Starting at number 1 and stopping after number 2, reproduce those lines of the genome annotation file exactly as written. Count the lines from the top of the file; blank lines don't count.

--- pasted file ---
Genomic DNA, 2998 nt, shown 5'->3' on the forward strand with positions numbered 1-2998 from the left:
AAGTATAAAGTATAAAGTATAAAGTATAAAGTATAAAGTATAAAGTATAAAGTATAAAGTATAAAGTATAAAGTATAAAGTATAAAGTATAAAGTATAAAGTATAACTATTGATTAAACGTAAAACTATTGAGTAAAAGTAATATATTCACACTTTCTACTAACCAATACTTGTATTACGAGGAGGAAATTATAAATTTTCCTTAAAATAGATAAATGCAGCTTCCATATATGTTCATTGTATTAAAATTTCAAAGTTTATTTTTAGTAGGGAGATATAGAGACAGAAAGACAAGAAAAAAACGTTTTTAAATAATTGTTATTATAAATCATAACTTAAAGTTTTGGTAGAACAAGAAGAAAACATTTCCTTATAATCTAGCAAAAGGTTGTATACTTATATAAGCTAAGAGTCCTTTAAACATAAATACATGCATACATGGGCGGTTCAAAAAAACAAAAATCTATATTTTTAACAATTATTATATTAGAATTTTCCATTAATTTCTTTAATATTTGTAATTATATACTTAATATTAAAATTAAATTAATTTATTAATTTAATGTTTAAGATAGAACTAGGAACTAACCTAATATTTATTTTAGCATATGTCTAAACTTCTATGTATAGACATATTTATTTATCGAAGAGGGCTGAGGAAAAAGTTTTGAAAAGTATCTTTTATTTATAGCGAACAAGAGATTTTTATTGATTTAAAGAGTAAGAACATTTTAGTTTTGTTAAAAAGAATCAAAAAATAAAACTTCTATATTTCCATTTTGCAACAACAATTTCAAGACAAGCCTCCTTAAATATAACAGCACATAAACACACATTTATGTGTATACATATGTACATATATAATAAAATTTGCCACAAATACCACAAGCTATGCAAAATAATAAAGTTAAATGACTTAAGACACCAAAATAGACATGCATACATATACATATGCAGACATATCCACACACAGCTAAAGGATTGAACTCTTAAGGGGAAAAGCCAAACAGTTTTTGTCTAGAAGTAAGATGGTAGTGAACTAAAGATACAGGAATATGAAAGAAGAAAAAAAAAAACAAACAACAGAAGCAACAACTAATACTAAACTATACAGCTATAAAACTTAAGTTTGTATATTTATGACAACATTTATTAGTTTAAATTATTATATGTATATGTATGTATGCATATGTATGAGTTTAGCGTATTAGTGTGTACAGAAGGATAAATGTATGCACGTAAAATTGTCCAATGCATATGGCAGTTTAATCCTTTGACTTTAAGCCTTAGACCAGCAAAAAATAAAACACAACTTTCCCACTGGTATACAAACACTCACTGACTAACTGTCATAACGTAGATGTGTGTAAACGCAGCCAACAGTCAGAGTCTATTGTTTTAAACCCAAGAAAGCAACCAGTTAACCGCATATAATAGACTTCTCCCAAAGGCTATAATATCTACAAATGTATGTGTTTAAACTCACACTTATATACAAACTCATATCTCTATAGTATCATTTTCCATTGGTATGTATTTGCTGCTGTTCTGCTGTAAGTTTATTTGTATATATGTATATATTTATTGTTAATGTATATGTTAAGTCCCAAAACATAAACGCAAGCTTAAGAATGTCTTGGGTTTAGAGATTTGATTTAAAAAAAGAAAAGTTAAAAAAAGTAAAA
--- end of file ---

Genomic DNA, 2998 nt, shown 5'->3' on the forward strand with positions numbered 1-2998 from the left:
AAGTATAAAGTATAAAGTATAAAGTATAAAGTATAAAGTATAAAGTATAAAGTATAAAGTATAAAGTATAAAGTATAAAGTATAAAGTATAAAGTATAAAGTATAACTATTGATTAAACGTAAAACTATTGAGTAAAAGTAATATATTCACACTTTCTACTAACCAATACTTGTATTACGAGGAGGAAATTATAAATTTTCCTTAAAATAGATAAATGCAGCTTCCATATATGTTCATTGTATTAAAATTTCAAAGTTTATTTTTAGTAGGGAGATATAGAGACAGAAAGACAAGAAAAAAACGTTTTTAAATAATTGTTATTATAAATCATAACTTAAAGTTTTGGTAGAACAAGAAGAAAACATTTCCTTATAATCTAGCAAAAGGTTGTATACTTATATAAGCTAAGAGTCCTTTAAACATAAATACATGCATACATGGGCGGTTCAAAAAAACAAAAATCTATATTTTTAACAATTATTATATTAGAATTTTCCATTAATTTCTTTAATATTTGTAATTATATACTTAATATTAAAATTAAATTAATTTATTAATTTAATGTTTAAGATAGAACTAGGAACTAACCTAATATTTATTTTAGCATATGTCTAAACTTCTATGTATAGACATATTTATTTATCGAAGAGGGCTGAGGAAAAAGTTTTGAAAAGTATCTTTTATTTATAGCGAACAAGAGATTTTTATTGATTTAAAGAGTAAGAACATTTTAGTTTTGTTAAAAAGAATCAAAAAATAAAACTTCTATATTTCCATTTTGCAACAACAATTTCAAGACAAGCCTCCTTAAATATAACAGCACATAAACACACATTTATGTGTATACATATGTACATATATAATAAAATTTGCCACAAATACCACAAGCTATGCAAAATAATAAAGTTAAATGACTTAAGACACCAAAATAGACATGCATACATATACATATGCAGACATATCCACACACAGCTAAAGGATTGAACTCTTAAGGGGAAAAGCCAAACAGTTTTTGTCTAGAAGTAAGATGGTAGTGAACTAAAGATACAGGAATATGAAAGAAGAAAAAAAAAAACAAACAACAGAAGCAACAACTAATACTAAACTATACAGCTATAAAACTTAAGTTTGTATATTTATGACAACATTTATTAGTTTAAATTATTATATGTATATGTATGTATGCATATGTATGAGTTTAGCGTATTAGTGTGTACAGAAGGATAAATGTATGCACGTAAAATTGTCCAATGCATATGGCAGTTTAATCCTTTGACTTTAAGCCTTAGACCAGCAAAAAATAAAACACAACTTTCCCACTGGTATACAAACACTCACTGACTAACTGTCATAACGTAGATGTGTGTAAACGCAGCCAACAGTCAGAGTCTATTGTTTTAAACCCAAGAAAGCAACCAGTTAACCGCATATAATAGACTTCTCCCAAAGGCTATAATATCTACAAATGTATGTGTTTAAACTCACACTTATATACAAACTCATATCTCTATAGTATCATTTTCCATTGGTATGTATTTGCTGCTGTTCTGCTGTAAGTTTATTTGTATATATGTATATATTTATTGTTAATGTATATGTTAAGTCCCAAAACATAAACGCAAGCTTAAGAATGTCTTGGGTTTAGAGATTTGATTTAAAAAAAGAAAAGTTAAAAAAAGTAAAA